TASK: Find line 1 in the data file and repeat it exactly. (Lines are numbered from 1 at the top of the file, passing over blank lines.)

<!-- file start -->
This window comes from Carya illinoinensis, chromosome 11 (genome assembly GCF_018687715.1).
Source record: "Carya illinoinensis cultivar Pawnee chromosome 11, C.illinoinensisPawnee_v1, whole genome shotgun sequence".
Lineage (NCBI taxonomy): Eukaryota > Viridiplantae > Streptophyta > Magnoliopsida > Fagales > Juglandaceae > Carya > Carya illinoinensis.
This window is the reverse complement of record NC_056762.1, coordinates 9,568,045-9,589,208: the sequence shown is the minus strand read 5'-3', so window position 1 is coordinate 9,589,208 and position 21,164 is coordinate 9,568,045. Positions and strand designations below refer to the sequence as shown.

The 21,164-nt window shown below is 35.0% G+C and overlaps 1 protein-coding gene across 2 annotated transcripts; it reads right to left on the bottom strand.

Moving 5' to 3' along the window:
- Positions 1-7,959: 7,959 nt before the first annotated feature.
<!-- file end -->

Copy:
This window comes from Carya illinoinensis, chromosome 11 (genome assembly GCF_018687715.1).